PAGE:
Huge Changes to IRAs and 401(k)s in New Budget Law that Affects Everyone


The Omnibus budget bill signed into law today, December 27, 2022, has significant changes that will affect everyone saving for retirement. From more Roth options, improvements on required minimum distributions, and increases to contribution amounts, IRA and 401(k)s will become even better vehicles to build long-term savings and wealth for retirement. Rules for prohibited transactions remain substantially the same. Prior language which would have fixed the death penalty on prohibited transactions for IRAs did not end up in the final version of the bill. There are some positive developments on fixing IRA mistakes in the final law through the DOL’s EPCRS.


One major theme in the bill is “rothification”. Congress loves Roth accounts because they don’t give up tax revenue today as there is no tax deduction for contributing to a Roth IRA or Roth 401k. Traditional accounts, on the other hand, result in a tax deduction today (although taxed on the way out) and that reduces taxes paid and the amount of money congress gets to spend. Here are the new Roth account rules that benefit investors.

  • Simple and SEP Roth IRAs – Under prior laws, SIMPLE and SEP IRAs could only receive traditional (pre-tax) dollars. Under the new law and beginning in tax year 2023, a SIMPLE IRA or SEP IRA can be a Roth account. In other words, you can have a Roth SEP IRA or ROTH SIMPLE IRA. Contributions to these accounts are not deductible but grow and come out tax free like Roth IRAs and Roth 401(k)s. This change is significant as the inability to do Roth dollars in SEP and SIMPLEs was a major disincentive to these account types and why we didn’t see many investors want them or use them at our company, Directed IRA.
  • 401(k) Employer/matching contributions can be Roth – Under prior laws, employer/matching contributions in a 401(k), including solo 401(k)s, must be traditional dollars. Under the new law, effective now, employer/matching contributions can be Roth (or they can be traditional if you want as well). The Roth employer/matching contributions are not deductible, and the amounts contributed by the employer for the employee are taxable income to the employee (likely to be included on W-2, waiting for guidance) but grow and come out tax-free similar to all other Roth accounts. This will likely require a plan amendment before employer Roth contributions are allowed but there may be transitional relief and we’re waiting on guidance from the IRS/DOL.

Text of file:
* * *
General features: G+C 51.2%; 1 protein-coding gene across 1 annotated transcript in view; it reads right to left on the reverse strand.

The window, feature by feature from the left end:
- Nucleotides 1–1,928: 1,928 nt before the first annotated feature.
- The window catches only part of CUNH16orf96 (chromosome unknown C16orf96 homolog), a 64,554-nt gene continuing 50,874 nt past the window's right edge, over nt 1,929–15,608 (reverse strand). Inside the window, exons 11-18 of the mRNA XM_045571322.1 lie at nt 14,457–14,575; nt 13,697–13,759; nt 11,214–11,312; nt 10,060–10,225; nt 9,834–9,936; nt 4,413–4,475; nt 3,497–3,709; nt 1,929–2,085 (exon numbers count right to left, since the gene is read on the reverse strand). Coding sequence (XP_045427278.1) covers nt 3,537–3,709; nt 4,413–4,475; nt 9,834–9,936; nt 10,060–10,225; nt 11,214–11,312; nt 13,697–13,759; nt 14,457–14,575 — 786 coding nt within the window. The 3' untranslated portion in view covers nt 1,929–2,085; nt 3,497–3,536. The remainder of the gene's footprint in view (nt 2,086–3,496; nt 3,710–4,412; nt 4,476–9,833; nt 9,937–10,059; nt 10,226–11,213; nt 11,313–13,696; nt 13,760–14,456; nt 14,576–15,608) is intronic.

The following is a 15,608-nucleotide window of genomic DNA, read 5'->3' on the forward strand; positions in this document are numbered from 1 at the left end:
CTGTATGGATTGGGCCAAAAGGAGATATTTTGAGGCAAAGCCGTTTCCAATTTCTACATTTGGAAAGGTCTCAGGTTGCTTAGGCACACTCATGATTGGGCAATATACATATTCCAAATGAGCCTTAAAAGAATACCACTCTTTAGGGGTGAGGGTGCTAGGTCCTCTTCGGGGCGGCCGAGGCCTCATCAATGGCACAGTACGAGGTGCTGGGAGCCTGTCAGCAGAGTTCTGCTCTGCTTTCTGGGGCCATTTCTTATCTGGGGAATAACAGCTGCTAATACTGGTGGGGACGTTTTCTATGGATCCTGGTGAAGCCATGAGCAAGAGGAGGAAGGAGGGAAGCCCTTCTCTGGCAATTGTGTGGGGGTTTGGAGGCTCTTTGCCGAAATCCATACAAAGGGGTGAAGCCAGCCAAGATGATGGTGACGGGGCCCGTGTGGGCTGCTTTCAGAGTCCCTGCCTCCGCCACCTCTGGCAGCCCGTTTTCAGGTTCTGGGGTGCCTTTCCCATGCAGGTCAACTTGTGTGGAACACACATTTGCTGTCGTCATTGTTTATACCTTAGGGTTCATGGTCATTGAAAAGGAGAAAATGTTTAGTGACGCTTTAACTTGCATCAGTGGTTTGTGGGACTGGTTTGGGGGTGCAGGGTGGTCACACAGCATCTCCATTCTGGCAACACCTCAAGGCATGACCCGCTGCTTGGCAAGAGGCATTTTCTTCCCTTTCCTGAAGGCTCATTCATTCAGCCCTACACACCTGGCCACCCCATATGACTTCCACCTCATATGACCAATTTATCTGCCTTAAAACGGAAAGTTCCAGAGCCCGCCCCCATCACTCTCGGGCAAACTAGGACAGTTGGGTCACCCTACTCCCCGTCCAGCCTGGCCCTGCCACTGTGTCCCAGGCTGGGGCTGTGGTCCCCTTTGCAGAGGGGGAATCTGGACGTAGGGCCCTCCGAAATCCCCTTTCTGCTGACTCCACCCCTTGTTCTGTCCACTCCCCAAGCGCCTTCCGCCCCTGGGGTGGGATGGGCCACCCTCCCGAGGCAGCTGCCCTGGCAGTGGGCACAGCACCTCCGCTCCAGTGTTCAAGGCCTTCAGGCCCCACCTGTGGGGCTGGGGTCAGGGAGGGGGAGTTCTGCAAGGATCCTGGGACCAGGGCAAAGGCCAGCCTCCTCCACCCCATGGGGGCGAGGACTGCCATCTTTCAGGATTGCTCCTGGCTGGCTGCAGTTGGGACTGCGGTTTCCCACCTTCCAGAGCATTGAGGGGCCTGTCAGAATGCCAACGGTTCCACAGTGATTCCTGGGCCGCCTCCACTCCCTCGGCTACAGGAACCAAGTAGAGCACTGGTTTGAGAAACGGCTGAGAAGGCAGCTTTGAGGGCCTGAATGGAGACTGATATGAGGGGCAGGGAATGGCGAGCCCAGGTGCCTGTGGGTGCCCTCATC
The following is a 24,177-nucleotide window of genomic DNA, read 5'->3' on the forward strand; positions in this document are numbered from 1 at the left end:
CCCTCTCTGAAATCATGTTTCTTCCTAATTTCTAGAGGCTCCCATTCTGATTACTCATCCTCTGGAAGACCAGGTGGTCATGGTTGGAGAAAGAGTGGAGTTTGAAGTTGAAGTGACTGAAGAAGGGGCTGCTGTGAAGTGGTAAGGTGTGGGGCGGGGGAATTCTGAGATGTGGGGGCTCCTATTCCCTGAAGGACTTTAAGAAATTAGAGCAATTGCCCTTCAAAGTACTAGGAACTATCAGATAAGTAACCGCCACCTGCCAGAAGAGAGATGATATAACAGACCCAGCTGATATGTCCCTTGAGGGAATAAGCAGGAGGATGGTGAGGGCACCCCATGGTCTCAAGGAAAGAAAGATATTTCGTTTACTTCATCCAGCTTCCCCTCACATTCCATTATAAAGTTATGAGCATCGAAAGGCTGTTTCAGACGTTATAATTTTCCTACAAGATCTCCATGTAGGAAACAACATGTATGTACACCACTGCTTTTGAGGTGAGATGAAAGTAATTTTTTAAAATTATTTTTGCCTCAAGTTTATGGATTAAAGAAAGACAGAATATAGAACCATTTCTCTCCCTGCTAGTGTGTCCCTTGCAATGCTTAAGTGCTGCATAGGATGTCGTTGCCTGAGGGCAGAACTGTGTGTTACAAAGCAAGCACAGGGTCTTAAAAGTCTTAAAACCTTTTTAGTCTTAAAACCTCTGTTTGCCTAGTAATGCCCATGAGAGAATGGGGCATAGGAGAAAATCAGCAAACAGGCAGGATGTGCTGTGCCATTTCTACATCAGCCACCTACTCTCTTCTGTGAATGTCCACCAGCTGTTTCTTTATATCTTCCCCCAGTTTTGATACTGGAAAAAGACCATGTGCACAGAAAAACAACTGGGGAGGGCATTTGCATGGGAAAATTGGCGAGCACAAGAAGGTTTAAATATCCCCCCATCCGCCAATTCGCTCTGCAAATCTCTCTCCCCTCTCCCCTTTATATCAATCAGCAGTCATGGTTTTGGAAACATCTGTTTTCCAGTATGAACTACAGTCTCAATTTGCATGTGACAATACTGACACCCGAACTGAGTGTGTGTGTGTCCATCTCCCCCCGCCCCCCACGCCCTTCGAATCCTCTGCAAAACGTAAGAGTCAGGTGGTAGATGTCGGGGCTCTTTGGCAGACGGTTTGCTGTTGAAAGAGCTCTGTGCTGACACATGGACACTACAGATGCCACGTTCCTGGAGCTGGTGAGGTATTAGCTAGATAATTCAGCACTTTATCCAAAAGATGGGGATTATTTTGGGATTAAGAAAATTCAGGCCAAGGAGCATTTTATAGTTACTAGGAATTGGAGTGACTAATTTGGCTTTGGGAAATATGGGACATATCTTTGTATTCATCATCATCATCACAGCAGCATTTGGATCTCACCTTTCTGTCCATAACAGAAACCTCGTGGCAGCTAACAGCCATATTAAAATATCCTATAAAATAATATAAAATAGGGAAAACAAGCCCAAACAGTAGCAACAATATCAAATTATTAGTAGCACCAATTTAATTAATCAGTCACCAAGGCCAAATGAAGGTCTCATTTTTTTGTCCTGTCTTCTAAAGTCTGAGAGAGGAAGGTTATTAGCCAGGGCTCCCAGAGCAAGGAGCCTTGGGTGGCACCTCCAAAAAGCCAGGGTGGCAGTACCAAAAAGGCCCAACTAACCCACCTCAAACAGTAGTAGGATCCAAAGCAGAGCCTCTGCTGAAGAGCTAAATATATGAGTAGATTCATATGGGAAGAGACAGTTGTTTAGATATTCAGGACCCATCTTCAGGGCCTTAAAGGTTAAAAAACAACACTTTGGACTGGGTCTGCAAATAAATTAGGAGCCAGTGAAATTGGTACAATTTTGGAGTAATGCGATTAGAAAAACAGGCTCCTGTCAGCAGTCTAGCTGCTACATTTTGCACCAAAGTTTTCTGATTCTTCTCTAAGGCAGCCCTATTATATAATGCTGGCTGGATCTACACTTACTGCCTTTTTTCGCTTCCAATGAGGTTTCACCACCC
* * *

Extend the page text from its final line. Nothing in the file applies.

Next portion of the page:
• No RMD on Roth 401(K)s – Under prior laws, required minimum distributions (RMD) applied to Roth 401(k) accounts. Under the new law, and beginning in tax year 2024, Roth 401(k) accounts (including solo Roth 401ks) will not be subject to RMD rules. This will harmonize the rules between Roth IRAs and Roth 401(k)s as Roth IRA have always been exempt from RMD.
  • Unused 529 Plan Funds Can Be Rolled to a Roth IRA – Under the law, unused 529 plan funds can be rolled to a Roth IRA of the 529 account beneficiary up to a maximum aggregate of $35k. The 529 plan must have been maintained for 15 years. Also, the amount distributed cannot exceed the aggregate amount contributed.

RMD Age Improvement and More Catch-Up Contributions

  • RMD goes from 72 to 73 in 2023 and then 75 in 2033 – The age of required minimum distributions (RMD) will increase from 72 to 73. The age will then adjust over time up to age 75 by 2033. This will apply to traditional (pre-tax) IRA and traditional 401(k) and other pre-tax retirement accounts. RMD does not apply to Roth IRAs and under the new bill will not apply to Roth 401(k) funds either.
  • Increased Catch-Up Contribution for those 60-63 – Current catch-up contributions are allowed for those 50 or older and are in the amount of $6,500. Under the new law, and effective in 2025, an additional catch-up contribution is allowed between ages 60-63 as the $6,500 is increased in those four years to $10,000. This catch-up contribution must be Roth if the taxpayer’s adjusted gross income is $145k or greater.

Prohibited Transaction Rules Remain the Same

One significant part of the bill for self-directed investors was regarding the “death penalty” on prohibited transactions. Under the current law, if a prohibited transaction occurs in an IRA, then the entire account is distributed. A prior version of the bill included a fix to this and would have changed a penalty to be only on the amount involved in the prohibited transaction, similar to prohibited transactions on 401(k)s, but this fix was unfortunately removed in the final negotiations. There are changes in the bill to prohibited transactions, but they merely codify existing case law and guidance from the IRS/DOL and do not fix the death penalty on prohibited transactions that occurs if someone makes a prohibited transaction mistake with their IRA. One positive development is the ability to use the EPCRS for IRA mistakes. EPCRS is the employee plans compliance resolution system and was only allowed for employer-based plans. Under the new law, EPCRS will be available to IRA custodians who can seek relief for IRA account owners for “eligible inadvertent failures” in an IRA.